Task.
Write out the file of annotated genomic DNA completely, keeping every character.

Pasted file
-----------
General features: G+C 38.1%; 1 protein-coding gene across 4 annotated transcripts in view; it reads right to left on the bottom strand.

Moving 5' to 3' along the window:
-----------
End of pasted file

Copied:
General features: G+C 38.1%; 1 protein-coding gene across 4 annotated transcripts in view; it reads right to left on the bottom strand.

Moving 5' to 3' along the window: